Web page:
Panzers in Berlin 1945 is a study of German armor during the Battle of Berlin in April and May of 1945 and is the first book to examine the role of Panzers in this final battle.This 392-page book is lavishly illustrated with 360 mostly unpublished photographs that take the reader from the retreat at Seelow to collecting wrecks from central Berlin. Years of painstaking research and a network of like-minded researchers from across the globe have enabled the authors to piece together the who, where, and why, including lists of wrecks documented by the military government in the immediate post-war period.In addition to informative text and hundreds of photos, many pages include a QR code - just point your smartphone camera at the code to show the scene today in Google Street View, while a separate map shows Berlin as it was in 1945 and plots the locations of the wrecks.To complete the coverage, acclaimed military artist Felipe Rodna has created sixteen pages of exquisite specially-commissioned artwork.
Early in the morning of 2 August 1990, aircraft of the Iraqi Air Force bombed Kuwaiti air bases, and then the Iraqi Republican Guards stormed into the country. Thus began what would be called the `Gulf War' - also the `II Gulf War', and sometimes the `II Persian Gulf War' - fought between January and March 1991.
Although encountering some problems, the Iraqi forces occupied Kuwait in a matter of few days. However, when President Saddam Hussein of Iraq unleashed his military upon Kuwait, little did he know what kind of reaction he would provoke from the Western superpowers, and what kind of devastation his country would suffer in return.
Concerned about the possibility of Iraq continuing its advance into Saudi Arabia, the USA - in coordination with Great Britain, France, and several local allies - reacted by deploying large contingents of their air-, land- and naval forces to the Middle East.
Months of fruitless negotiations and the continuous military build-up - Operation Desert Shield - followed, as tensions continued to increase. Determined to retain Kuwait, and despite multiple warnings from his own generals, Saddam Hussein rejected all demands to withdraw. The USA and its allies, `the Coalition', were as determined to drive out the invader and restore Kuwaiti independence. Gradually, they agreed this would have to be by force.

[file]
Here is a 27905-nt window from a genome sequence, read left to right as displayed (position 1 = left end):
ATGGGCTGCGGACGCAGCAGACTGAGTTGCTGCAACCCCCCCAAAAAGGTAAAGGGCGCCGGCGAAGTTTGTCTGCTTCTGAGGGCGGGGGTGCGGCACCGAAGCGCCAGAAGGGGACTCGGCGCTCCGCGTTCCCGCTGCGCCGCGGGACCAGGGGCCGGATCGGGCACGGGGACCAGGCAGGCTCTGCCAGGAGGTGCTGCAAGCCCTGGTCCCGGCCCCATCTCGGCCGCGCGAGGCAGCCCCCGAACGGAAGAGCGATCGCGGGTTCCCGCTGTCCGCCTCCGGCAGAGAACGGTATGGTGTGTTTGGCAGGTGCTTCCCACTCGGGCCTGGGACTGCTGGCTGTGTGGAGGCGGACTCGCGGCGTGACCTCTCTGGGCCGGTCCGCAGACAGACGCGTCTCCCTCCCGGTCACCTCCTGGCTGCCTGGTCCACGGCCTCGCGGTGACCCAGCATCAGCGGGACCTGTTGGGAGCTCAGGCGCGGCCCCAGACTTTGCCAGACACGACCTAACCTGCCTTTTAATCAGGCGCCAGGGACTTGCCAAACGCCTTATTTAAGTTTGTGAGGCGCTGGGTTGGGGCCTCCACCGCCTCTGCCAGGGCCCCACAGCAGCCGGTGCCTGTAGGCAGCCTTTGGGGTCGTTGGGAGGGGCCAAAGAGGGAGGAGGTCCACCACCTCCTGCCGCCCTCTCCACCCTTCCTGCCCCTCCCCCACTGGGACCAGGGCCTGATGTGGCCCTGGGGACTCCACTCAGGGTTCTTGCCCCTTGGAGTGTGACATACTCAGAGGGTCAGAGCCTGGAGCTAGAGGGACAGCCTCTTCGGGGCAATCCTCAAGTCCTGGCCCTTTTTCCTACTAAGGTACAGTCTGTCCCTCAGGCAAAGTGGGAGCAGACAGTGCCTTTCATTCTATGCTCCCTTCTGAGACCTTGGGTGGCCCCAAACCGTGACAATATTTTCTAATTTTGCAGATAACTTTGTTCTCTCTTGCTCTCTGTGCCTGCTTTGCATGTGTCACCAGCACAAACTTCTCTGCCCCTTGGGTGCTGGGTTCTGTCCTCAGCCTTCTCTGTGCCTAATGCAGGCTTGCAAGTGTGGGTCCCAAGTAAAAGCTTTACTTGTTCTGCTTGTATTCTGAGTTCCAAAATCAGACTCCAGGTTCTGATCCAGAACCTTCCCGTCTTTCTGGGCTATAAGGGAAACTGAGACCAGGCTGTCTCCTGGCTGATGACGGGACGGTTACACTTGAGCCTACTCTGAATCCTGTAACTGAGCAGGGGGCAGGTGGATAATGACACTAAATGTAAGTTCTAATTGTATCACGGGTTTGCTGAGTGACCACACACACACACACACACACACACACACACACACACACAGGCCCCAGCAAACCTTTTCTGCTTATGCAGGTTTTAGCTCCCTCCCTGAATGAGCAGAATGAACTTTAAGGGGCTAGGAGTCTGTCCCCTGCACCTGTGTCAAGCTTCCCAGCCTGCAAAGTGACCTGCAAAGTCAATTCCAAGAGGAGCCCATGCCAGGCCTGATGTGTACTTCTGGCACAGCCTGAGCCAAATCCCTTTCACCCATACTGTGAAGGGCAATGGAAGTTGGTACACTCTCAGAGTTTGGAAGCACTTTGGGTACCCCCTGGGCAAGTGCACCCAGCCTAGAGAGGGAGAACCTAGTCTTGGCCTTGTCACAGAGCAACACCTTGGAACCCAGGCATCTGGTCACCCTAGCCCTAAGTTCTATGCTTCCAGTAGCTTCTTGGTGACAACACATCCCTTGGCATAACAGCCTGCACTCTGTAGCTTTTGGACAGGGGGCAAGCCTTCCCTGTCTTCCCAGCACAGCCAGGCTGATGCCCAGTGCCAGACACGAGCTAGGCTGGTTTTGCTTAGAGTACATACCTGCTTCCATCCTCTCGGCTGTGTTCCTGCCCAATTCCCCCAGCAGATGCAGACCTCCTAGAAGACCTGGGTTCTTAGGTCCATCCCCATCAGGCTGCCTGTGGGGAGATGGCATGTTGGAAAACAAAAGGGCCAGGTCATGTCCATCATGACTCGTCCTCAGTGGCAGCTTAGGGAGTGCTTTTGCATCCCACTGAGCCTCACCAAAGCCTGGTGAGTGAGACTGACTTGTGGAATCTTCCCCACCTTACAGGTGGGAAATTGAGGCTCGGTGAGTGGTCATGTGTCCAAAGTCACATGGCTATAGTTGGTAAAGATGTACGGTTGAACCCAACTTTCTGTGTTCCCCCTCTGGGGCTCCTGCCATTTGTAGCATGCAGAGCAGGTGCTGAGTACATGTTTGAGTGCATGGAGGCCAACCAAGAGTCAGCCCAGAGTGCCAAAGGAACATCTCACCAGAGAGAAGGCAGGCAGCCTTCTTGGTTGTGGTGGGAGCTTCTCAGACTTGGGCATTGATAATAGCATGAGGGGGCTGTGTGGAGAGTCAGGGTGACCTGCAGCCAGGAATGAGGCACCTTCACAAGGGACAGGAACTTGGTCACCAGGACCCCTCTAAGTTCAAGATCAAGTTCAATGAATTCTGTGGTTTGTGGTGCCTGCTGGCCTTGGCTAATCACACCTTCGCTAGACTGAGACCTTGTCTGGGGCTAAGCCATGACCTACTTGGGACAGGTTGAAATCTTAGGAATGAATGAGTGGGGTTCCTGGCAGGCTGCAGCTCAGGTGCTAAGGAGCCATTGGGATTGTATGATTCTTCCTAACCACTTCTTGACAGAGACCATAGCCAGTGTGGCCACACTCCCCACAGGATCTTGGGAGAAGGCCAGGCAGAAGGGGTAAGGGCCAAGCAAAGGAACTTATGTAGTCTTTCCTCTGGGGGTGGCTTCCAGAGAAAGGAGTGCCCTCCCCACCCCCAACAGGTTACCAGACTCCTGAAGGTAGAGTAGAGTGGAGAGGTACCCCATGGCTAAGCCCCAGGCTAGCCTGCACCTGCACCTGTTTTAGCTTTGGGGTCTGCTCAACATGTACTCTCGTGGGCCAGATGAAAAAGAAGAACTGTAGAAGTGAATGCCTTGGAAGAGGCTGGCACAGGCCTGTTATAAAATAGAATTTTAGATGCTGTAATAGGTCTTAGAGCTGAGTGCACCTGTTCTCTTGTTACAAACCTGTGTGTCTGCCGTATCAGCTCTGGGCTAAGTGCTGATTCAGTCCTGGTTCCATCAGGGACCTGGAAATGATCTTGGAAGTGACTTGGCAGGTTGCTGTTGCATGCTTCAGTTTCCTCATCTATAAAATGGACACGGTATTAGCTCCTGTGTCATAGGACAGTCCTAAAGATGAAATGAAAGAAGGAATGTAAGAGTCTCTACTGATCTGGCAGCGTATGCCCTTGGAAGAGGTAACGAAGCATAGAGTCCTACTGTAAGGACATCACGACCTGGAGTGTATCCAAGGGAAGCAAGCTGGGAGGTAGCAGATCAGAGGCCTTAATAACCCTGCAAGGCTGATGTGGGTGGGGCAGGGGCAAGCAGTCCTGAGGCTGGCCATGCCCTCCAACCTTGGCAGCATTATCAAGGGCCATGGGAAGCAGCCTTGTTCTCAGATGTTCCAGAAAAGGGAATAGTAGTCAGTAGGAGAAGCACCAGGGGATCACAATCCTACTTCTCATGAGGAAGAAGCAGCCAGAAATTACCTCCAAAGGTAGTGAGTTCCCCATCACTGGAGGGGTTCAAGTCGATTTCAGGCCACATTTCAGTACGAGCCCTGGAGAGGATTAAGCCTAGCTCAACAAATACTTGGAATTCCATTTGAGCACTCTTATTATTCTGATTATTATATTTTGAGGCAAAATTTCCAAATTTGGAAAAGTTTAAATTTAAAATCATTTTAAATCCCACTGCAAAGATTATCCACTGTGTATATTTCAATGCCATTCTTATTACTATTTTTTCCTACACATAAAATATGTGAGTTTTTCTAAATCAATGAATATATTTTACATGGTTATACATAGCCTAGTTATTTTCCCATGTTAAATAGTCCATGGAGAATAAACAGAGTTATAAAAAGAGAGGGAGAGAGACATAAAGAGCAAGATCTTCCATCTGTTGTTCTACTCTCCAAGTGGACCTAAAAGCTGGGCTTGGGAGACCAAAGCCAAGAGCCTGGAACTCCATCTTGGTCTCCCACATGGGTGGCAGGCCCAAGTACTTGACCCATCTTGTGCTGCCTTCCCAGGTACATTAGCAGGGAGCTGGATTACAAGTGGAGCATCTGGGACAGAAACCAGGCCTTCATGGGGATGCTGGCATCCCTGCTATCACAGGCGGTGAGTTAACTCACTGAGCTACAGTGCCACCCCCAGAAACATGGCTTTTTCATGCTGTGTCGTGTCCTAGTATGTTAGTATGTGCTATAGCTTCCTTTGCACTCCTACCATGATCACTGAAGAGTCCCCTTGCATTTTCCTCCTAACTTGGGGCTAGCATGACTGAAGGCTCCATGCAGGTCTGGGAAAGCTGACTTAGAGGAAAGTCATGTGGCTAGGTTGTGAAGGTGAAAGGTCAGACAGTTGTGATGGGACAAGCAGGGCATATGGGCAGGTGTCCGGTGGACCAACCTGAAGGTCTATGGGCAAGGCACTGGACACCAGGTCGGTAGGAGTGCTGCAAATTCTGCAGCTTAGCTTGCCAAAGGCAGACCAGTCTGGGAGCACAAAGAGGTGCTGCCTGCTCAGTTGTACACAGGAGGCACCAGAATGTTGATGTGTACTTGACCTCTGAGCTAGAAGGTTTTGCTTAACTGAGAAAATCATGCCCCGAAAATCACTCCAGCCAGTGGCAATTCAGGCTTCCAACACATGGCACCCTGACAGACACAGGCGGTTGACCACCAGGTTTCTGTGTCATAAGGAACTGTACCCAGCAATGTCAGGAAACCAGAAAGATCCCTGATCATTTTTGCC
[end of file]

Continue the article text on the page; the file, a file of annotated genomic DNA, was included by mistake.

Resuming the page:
Following an authorisation from the United Nations, the Coalition launched the Operation Desert Storm, on 17 January 1991, opening one of the most intensive air campaigns in history. The last conventional war of the 20th Century saw the large, but essentially traditional, Iraqi Army overwhelmed by forces trained and equipped to exploit the latest technologies.
Desert Storm reveals the whole war fought between Iraq and an international coalition, from the start of this campaign to its very end. Largely based on data released from official archives, spiced with numerous interviews, and illustrated with over 100 photographs, 18 colour profiles and maps, it offers a refreshing insight into this unique conflict.
This text provides an innovative global military history that joins three periods-World War I, the interwar years, and World War II. Jeremy Black offers a comprehensive survey of both wars, comparing continuities and differences. He traces the causes of each war and assesses land, sea, and air warfare as separate dimensions. He argues that the unprecedented nature of the two wars owed much to the demographic and industrial strength of the states involved and their ability and determination to mobilize vast resources. Yet the demands of the world wars also posed major difficulties, not simply in sustaining the struggle but also in conceiving of practical strategies and operational methods in the heat and competition of ever-evolving conflict. In this process, resources, skills, leadership, morale, and alliance cohesion all proved significant.
In addition to his military focus, Black considers other key dimensions of the conflicts, especially political and social influences and impacts. He thoroughly integrates the interwar years, tracing the significant continuities between the two world wars. He emphasizes how essential American financial, industrial, agricultural, and energy resources were to the Allies-both before and after the United States entered each war. Bringing the two world wars to life, Black sheds light not only on both as individual conflicts but also on the interwoven relationships between the two.